Chick-fil-A support, protests are planned in Oklahoma City area
Chick-fil-A founder's statements on biblical definition of marriage are at the center of debate that could play out Wednesday at the chain's stores in Oklahoma and elsewhere.
Who will or won't “eat mor chikin” from the Chick-fil-A fast food chain Wednesday remains to be seen as Oklahomans join people across the country taking sides over a religious statement made by the eatery's president.
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Dan Cathy, the chain's president and COO, started a national debate when he was quoted in a July 2 Biblical Recorder story as saying he supports the biblical definition of the family unit.
Soon after his quote was reiterated in a Baptist Press article, gay rights advocates took exception to his statement.
But the restaurant chain has not been without its supporters, who plan to flock to the eateries Wednesday — “Chick-fil-A Appreciation Day” as dubbed by former Arkansas governor and Republican presidential candidate Mike Huckabee.
Oklahomans on both sides are making their viewpoints known.
“I'm hearing more talk on this issue than the Olympics,” the Rev. Wendell Lang, pastor of a Yukon Baptist church, said Tuesday. “It's really hit a hot button for a lot of people.”
State Rep. Sally Kern, R-Oklahoma City, is encouraging residents to support Chick-fil-A and Cathy by buying food at Chick-fil-A on Wednesday.
A representative of the Baptist General Convention of Oklahoma, an umbrella organization for the state's 1,800 Southern Baptist churches, said the convention plans to buy Chick-fil-A for its employees Wednesday and is encouraging employees to support the chain.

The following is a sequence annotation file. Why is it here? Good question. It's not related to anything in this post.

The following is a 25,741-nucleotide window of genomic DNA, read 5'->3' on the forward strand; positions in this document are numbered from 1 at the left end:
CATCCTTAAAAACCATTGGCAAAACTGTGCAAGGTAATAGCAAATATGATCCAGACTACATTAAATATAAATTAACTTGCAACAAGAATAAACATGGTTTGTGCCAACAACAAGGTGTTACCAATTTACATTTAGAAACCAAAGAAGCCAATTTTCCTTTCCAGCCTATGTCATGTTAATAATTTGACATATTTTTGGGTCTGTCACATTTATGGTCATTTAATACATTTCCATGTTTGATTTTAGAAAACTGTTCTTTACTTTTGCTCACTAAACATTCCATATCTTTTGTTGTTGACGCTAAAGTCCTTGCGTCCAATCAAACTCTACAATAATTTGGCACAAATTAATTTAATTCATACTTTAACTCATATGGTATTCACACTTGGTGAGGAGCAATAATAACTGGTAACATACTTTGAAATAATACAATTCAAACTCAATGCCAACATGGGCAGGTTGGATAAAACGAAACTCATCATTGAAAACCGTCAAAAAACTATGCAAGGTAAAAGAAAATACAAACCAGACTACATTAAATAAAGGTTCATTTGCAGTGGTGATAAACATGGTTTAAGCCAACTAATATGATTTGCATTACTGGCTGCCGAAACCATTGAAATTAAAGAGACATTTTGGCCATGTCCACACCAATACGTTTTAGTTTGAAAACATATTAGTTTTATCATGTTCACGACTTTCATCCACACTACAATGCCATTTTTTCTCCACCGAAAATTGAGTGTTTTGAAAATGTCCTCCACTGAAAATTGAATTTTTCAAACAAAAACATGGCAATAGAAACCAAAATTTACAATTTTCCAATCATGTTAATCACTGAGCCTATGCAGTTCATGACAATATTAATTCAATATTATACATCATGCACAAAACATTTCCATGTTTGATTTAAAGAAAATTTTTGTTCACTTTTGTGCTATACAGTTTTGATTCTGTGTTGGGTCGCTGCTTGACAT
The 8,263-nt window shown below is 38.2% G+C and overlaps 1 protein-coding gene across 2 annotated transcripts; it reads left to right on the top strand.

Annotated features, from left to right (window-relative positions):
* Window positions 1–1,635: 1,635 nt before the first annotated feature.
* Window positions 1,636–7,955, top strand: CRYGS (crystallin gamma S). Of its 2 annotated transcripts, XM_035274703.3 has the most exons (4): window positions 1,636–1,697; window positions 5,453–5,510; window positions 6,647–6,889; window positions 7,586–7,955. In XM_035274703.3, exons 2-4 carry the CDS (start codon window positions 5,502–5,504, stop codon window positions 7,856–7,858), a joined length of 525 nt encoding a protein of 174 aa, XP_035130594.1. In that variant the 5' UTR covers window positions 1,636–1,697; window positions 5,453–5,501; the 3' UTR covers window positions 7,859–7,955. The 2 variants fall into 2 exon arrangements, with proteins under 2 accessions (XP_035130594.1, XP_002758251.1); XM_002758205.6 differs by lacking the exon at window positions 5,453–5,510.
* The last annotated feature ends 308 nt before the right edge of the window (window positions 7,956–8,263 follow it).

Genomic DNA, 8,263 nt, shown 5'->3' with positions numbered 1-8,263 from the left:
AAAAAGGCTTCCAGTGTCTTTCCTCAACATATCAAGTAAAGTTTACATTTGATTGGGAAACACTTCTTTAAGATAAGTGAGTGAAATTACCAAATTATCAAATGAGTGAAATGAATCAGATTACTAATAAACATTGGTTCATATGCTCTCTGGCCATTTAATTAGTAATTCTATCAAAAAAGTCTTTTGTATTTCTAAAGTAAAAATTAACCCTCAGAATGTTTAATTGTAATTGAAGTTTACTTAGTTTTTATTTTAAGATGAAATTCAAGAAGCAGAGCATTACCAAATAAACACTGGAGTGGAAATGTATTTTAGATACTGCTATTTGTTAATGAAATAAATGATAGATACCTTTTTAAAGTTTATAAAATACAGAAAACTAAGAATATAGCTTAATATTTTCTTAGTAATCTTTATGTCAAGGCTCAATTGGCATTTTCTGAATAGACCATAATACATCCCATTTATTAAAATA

“It is a well-known fact that Baptists love to eat chicken, so we will gladly take part in this opportunity,” the Rev. Anthony L. Jordan, the convention's executive director-treasurer, said Tuesday. “On a more serious note, we have a great respect for the Chick-fil-A corporation and its leaders and are pleased with their public stance regarding the biblical teachings on marriage.”
However, the Rev. Scott Hamilton, executive director of the Cimarron Alliance, an advocacy organization for the lesbian, gay, bisexual and transgender community, said he is encouraging people not to frequent Chick-fil-A.
“There is no valid reason for any gay person or anyone who has a gay family member or who supports gay rights, to spend money with any company, individual or organization that supports groups that seek to do harm,” he said.
Lang, senior pastor of Surrey Hills Baptist Church in Yukon, said he wrote about his plans to support Chick-fil-A on Wednesday in an email to his congregation and received so much feedback in agreement that he realized the issue had struck a nerve with many people.
“I've probably had more response to that article than any I've done,” Lang said.
“People are beginning to see that there's a double standard with this whole idea of being tolerant.”
Lang said groups pushing a “pro-homosexuality agenda” don't want to allow people who have different beliefs to voice their opinions. He said he was impressed with Cathy because the corporate COO took a politically incorrect stance and sparked the current debate.
“I hope and predict that tomorrow and certainly in the days to come, Chick-fil-A will have a banner day,” he said Tuesday. “It's very rare when believers have a chance to stand up for what they believe in without being considered militant or hateful. This gives us a chance to stand with the Cathys.”
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